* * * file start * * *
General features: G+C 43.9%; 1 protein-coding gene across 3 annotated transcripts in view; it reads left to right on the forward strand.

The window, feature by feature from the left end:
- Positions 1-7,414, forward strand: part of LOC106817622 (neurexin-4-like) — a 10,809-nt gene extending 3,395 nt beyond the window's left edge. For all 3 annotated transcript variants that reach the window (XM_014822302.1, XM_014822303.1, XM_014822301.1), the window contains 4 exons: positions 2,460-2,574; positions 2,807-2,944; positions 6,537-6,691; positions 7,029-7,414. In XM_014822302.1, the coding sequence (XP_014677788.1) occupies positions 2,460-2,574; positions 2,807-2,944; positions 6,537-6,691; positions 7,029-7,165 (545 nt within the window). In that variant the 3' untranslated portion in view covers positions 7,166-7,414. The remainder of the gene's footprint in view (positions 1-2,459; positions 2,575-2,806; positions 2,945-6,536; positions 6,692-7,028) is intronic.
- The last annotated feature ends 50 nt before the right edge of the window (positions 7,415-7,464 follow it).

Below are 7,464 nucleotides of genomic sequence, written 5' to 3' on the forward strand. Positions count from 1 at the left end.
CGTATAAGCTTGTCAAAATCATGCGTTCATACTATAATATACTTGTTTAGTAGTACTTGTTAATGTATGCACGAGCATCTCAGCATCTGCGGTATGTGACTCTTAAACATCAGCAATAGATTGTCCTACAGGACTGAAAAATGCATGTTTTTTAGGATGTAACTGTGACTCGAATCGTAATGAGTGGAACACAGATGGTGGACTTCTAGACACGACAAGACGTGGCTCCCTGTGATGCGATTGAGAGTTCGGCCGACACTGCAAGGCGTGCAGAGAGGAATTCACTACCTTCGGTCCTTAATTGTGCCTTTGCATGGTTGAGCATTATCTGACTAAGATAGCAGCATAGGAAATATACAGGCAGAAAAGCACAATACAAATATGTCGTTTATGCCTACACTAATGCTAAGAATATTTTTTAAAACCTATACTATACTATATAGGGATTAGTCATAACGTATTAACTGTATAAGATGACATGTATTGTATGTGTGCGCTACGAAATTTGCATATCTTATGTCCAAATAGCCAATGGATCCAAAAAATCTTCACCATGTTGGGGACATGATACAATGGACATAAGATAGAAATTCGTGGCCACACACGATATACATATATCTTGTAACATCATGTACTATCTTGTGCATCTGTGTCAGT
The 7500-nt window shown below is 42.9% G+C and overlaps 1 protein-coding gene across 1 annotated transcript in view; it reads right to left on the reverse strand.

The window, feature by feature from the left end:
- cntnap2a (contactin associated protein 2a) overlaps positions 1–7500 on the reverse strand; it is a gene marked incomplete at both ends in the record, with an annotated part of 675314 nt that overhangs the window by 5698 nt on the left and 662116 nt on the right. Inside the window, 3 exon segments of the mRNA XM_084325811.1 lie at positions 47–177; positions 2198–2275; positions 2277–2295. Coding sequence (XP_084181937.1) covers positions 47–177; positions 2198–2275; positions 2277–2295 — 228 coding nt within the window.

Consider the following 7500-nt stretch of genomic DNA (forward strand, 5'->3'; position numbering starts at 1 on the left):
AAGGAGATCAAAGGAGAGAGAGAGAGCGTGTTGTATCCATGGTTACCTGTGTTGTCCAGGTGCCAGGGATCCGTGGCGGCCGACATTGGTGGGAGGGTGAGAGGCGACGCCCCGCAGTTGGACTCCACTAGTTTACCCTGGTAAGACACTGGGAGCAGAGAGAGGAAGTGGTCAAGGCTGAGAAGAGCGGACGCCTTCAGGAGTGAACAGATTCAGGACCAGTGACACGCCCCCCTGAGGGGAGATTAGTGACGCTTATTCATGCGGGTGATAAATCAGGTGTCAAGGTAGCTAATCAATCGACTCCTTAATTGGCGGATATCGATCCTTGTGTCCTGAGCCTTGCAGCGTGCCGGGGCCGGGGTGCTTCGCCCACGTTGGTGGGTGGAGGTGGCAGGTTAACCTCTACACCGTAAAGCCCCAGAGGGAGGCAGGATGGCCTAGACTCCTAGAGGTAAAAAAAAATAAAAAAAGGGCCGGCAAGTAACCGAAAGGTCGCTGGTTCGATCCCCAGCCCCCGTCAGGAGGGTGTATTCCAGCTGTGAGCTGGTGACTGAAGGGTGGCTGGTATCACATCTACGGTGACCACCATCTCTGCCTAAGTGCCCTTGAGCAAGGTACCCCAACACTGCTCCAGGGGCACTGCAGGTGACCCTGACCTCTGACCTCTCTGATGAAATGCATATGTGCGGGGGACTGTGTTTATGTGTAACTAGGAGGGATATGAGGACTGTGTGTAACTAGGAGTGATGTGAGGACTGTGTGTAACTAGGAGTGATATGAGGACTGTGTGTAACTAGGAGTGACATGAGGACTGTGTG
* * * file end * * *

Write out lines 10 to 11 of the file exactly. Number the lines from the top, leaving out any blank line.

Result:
Consider the following 7500-nt stretch of genomic DNA (forward strand, 5'->3'; position numbering starts at 1 on the left):
AAGGAGATCAAAGGAGAGAGAGAGAGCGTGTTGTATCCATGGTTACCTGTGTTGTCCAGGTGCCAGGGATCCGTGGCGGCCGACATTGGTGGGAGGGTGAGAGGCGACGCCCCGCAGTTGGACTCCACTAGTTTACCCTGGTAAGACACTGGGAGCAGAGAGAGGAAGTGGTCAAGGCTGAGAAGAGCGGACGCCTTCAGGAGTGAACAGATTCAGGACCAGTGACACGCCCCCCTGAGGGGAGATTAGTGACGCTTATTCATGCGGGTGATAAATCAGGTGTCAAGGTAGCTAATCAATCGACTCCTTAATTGGCGGATATCGATCCTTGTGTCCTGAGCCTTGCAGCGTGCCGGGGCCGGGGTGCTTCGCCCACGTTGGTGGGTGGAGGTGGCAGGTTAACCTCTACACCGTAAAGCCCCAGAGGGAGGCAGGATGGCCTAGACTCCTAGAGGTAAAAAAAAATAAAAAAAGGGCCGGCAAGTAACCGAAAGGTCGCTGGTTCGATCCCCAGCCCCCGTCAGGAGGGTGTATTCCAGCTGTGAGCTGGTGACTGAAGGGTGGCTGGTATCACATCTACGGTGACCACCATCTCTGCCTAAGTGCCCTTGAGCAAGGTACCCCAACACTGCTCCAGGGGCACTGCAGGTGACCCTGACCTCTGACCTCTCTGATGAAATGCATATGTGCGGGGGACTGTGTTTATGTGTAACTAGGAGGGATATGAGGACTGTGTGTAACTAGGAGTGATGTGAGGACTGTGTGTAACTAGGAGTGATATGAGGACTGTGTGTAACTAGGAGTGACATGAGGACTGTGTG